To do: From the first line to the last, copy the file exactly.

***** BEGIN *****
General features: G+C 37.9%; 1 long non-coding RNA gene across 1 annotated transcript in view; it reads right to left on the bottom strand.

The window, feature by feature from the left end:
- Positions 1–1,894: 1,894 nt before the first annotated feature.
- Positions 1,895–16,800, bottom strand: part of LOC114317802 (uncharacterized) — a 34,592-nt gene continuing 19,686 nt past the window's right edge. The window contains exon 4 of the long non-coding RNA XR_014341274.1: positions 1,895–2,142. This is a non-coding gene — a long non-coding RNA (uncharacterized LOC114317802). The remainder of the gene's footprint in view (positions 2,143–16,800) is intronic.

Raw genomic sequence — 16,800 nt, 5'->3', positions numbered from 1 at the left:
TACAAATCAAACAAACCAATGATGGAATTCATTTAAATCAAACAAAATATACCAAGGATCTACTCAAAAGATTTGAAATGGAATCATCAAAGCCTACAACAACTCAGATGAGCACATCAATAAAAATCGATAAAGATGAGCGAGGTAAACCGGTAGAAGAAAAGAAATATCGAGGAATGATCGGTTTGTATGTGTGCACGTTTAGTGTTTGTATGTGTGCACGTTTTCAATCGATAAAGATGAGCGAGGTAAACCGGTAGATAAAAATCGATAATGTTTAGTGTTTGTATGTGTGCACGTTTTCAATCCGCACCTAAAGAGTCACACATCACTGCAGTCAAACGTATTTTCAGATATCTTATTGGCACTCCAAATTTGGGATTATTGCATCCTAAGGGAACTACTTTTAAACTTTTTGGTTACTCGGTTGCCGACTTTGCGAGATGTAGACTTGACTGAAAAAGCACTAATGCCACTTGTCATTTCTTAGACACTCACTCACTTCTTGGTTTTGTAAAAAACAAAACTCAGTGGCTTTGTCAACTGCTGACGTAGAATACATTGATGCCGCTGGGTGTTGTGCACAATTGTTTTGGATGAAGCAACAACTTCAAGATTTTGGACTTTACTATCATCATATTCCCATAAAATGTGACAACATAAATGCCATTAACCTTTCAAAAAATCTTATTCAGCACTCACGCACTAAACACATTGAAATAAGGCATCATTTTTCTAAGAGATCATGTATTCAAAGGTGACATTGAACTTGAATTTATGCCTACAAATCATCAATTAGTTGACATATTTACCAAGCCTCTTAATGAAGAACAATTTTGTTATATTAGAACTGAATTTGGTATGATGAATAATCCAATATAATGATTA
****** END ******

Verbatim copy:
General features: G+C 37.9%; 1 long non-coding RNA gene across 1 annotated transcript in view; it reads right to left on the bottom strand.

The window, feature by feature from the left end:
- Positions 1–1,894: 1,894 nt before the first annotated feature.
- Positions 1,895–16,800, bottom strand: part of LOC114317802 (uncharacterized) — a 34,592-nt gene continuing 19,686 nt past the window's right edge. The window contains exon 4 of the long non-coding RNA XR_014341274.1: positions 1,895–2,142. This is a non-coding gene — a long non-coding RNA (uncharacterized LOC114317802). The remainder of the gene's footprint in view (positions 2,143–16,800) is intronic.

Raw genomic sequence — 16,800 nt, 5'->3', positions numbered from 1 at the left:
TACAAATCAAACAAACCAATGATGGAATTCATTTAAATCAAACAAAATATACCAAGGATCTACTCAAAAGATTTGAAATGGAATCATCAAAGCCTACAACAACTCAGATGAGCACATCAATAAAAATCGATAAAGATGAGCGAGGTAAACCGGTAGAAGAAAAGAAATATCGAGGAATGATCGGTTTGTATGTGTGCACGTTTAGTGTTTGTATGTGTGCACGTTTTCAATCGATAAAGATGAGCGAGGTAAACCGGTAGATAAAAATCGATAATGTTTAGTGTTTGTATGTGTGCACGTTTTCAATCCGCACCTAAAGAGTCACACATCACTGCAGTCAAACGTATTTTCAGATATCTTATTGGCACTCCAAATTTGGGATTATTGCATCCTAAGGGAACTACTTTTAAACTTTTTGGTTACTCGGTTGCCGACTTTGCGAGATGTAGACTTGACTGAAAAAGCACTAATGCCACTTGTCATTTCTTAGACACTCACTCACTTCTTGGTTTTGTAAAAAACAAAACTCAGTGGCTTTGTCAACTGCTGACGTAGAATACATTGATGCCGCTGGGTGTTGTGCACAATTGTTTTGGATGAAGCAACAACTTCAAGATTTTGGACTTTACTATCATCATATTCCCATAAAATGTGACAACATAAATGCCATTAACCTTTCAAAAAATCTTATTCAGCACTCACGCACTAAACACATTGAAATAAGGCATCATTTTTCTAAGAGATCATGTATTCAAAGGTGACATTGAACTTGAATTTATGCCTACAAATCATCAATTAGTTGACATATTTACCAAGCCTCTTAATGAAGAACAATTTTGTTATATTAGAACTGAATTTGGTATGATGAATAATCCAATATAATGATTA